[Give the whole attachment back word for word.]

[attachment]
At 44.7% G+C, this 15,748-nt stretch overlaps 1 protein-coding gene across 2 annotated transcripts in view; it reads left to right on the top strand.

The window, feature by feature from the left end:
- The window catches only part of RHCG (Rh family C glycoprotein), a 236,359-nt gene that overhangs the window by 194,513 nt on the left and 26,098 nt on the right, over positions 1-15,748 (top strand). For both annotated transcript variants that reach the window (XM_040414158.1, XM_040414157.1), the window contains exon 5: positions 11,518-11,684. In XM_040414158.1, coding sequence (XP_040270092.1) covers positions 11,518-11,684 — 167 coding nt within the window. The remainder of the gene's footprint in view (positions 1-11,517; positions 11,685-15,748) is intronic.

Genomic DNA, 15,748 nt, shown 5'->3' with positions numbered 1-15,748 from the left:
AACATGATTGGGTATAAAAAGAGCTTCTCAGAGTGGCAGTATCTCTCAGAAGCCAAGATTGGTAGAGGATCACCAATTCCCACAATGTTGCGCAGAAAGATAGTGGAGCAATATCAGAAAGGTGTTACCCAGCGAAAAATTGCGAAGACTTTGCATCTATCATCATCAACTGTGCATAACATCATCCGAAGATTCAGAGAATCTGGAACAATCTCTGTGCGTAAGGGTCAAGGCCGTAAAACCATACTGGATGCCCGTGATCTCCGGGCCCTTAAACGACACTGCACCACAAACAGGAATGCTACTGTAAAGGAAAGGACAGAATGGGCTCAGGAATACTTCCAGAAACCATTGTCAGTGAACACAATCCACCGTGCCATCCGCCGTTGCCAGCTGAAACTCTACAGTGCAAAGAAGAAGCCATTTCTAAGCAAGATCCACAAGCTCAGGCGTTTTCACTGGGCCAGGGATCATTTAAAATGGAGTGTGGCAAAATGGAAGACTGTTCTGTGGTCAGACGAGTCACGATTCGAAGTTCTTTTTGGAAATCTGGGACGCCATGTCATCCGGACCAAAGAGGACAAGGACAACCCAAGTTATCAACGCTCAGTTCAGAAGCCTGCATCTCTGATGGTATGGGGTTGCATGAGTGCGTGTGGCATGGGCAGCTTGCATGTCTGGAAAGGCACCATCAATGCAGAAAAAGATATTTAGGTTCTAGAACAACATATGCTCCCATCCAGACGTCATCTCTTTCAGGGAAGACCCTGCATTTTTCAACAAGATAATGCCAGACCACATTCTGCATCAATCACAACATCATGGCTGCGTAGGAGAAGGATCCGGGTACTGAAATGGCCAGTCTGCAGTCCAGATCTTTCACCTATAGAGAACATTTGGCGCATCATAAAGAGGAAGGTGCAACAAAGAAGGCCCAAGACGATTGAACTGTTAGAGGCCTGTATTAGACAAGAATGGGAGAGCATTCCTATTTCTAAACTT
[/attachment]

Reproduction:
At 44.7% G+C, this 15,748-nt stretch overlaps 1 protein-coding gene across 2 annotated transcripts in view; it reads left to right on the top strand.

The window, feature by feature from the left end:
- The window catches only part of RHCG (Rh family C glycoprotein), a 236,359-nt gene that overhangs the window by 194,513 nt on the left and 26,098 nt on the right, over positions 1-15,748 (top strand). For both annotated transcript variants that reach the window (XM_040414158.1, XM_040414157.1), the window contains exon 5: positions 11,518-11,684. In XM_040414158.1, coding sequence (XP_040270092.1) covers positions 11,518-11,684 — 167 coding nt within the window. The remainder of the gene's footprint in view (positions 1-11,517; positions 11,685-15,748) is intronic.

Genomic DNA, 15,748 nt, shown 5'->3' with positions numbered 1-15,748 from the left:
AACATGATTGGGTATAAAAAGAGCTTCTCAGAGTGGCAGTATCTCTCAGAAGCCAAGATTGGTAGAGGATCACCAATTCCCACAATGTTGCGCAGAAAGATAGTGGAGCAATATCAGAAAGGTGTTACCCAGCGAAAAATTGCGAAGACTTTGCATCTATCATCATCAACTGTGCATAACATCATCCGAAGATTCAGAGAATCTGGAACAATCTCTGTGCGTAAGGGTCAAGGCCGTAAAACCATACTGGATGCCCGTGATCTCCGGGCCCTTAAACGACACTGCACCACAAACAGGAATGCTACTGTAAAGGAAAGGACAGAATGGGCTCAGGAATACTTCCAGAAACCATTGTCAGTGAACACAATCCACCGTGCCATCCGCCGTTGCCAGCTGAAACTCTACAGTGCAAAGAAGAAGCCATTTCTAAGCAAGATCCACAAGCTCAGGCGTTTTCACTGGGCCAGGGATCATTTAAAATGGAGTGTGGCAAAATGGAAGACTGTTCTGTGGTCAGACGAGTCACGATTCGAAGTTCTTTTTGGAAATCTGGGACGCCATGTCATCCGGACCAAAGAGGACAAGGACAACCCAAGTTATCAACGCTCAGTTCAGAAGCCTGCATCTCTGATGGTATGGGGTTGCATGAGTGCGTGTGGCATGGGCAGCTTGCATGTCTGGAAAGGCACCATCAATGCAGAAAAAGATATTTAGGTTCTAGAACAACATATGCTCCCATCCAGACGTCATCTCTTTCAGGGAAGACCCTGCATTTTTCAACAAGATAATGCCAGACCACATTCTGCATCAATCACAACATCATGGCTGCGTAGGAGAAGGATCCGGGTACTGAAATGGCCAGTCTGCAGTCCAGATCTTTCACCTATAGAGAACATTTGGCGCATCATAAAGAGGAAGGTGCAACAAAGAAGGCCCAAGACGATTGAACTGTTAGAGGCCTGTATTAGACAAGAATGGGAGAGCATTCCTATTTCTAAACTT